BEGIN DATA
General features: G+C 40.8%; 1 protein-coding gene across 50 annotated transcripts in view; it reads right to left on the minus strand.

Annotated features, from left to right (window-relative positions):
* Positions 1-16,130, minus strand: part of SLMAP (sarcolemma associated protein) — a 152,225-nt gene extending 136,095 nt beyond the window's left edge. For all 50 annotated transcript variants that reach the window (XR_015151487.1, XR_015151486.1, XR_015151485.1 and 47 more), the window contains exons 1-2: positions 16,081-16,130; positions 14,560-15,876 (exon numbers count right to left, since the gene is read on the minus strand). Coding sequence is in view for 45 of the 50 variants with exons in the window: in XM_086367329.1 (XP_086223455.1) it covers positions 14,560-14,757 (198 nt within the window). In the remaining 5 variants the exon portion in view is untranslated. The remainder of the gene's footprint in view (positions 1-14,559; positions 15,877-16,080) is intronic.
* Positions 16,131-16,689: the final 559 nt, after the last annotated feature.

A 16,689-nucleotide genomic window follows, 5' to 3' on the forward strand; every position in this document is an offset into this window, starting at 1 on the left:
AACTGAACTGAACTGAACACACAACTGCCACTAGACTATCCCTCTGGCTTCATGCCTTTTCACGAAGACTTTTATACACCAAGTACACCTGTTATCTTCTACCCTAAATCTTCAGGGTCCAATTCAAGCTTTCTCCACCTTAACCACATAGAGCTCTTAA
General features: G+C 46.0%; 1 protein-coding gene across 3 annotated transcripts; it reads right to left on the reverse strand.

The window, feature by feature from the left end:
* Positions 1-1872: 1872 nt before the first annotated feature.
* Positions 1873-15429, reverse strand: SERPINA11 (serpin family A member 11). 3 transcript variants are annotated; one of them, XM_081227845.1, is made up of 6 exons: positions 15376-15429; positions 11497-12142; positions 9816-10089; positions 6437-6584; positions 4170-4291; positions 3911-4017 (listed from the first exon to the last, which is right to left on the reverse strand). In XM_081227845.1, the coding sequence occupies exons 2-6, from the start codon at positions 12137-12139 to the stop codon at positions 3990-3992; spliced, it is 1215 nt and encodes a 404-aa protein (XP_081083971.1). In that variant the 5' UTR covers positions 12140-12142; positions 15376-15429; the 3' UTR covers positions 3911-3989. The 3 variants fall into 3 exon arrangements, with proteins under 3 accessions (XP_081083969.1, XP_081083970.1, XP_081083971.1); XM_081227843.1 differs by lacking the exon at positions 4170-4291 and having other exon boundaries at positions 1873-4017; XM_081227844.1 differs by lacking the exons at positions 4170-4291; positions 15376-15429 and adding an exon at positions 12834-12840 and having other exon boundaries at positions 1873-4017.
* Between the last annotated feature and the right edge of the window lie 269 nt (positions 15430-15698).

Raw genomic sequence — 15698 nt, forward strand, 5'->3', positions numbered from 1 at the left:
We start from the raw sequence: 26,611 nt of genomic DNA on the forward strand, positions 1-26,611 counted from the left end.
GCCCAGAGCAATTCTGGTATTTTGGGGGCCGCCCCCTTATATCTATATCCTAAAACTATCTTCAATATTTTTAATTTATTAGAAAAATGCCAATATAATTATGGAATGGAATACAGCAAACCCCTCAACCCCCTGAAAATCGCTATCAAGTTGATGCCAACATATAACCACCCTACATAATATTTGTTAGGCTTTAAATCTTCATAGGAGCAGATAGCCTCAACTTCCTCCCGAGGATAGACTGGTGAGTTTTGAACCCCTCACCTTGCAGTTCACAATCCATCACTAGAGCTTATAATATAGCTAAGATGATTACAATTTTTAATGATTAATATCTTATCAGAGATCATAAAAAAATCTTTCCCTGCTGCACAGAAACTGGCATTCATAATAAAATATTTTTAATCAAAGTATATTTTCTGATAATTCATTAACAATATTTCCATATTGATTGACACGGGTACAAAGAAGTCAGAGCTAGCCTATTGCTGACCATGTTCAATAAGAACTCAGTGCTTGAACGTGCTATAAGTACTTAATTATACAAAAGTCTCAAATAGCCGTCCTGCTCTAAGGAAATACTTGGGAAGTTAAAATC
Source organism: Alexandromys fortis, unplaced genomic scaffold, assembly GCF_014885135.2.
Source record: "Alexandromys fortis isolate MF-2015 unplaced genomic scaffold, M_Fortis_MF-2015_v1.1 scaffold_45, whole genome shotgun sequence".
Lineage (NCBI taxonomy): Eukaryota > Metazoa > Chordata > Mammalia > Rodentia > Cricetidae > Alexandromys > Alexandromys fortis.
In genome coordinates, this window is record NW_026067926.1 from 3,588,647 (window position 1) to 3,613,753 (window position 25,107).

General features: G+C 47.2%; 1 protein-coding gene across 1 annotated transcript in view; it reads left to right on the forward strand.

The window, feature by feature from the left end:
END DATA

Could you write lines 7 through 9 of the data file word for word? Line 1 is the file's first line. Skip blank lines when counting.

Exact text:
General features: G+C 46.0%; 1 protein-coding gene across 3 annotated transcripts; it reads right to left on the reverse strand.

The window, feature by feature from the left end:
* Positions 1-1872: 1872 nt before the first annotated feature.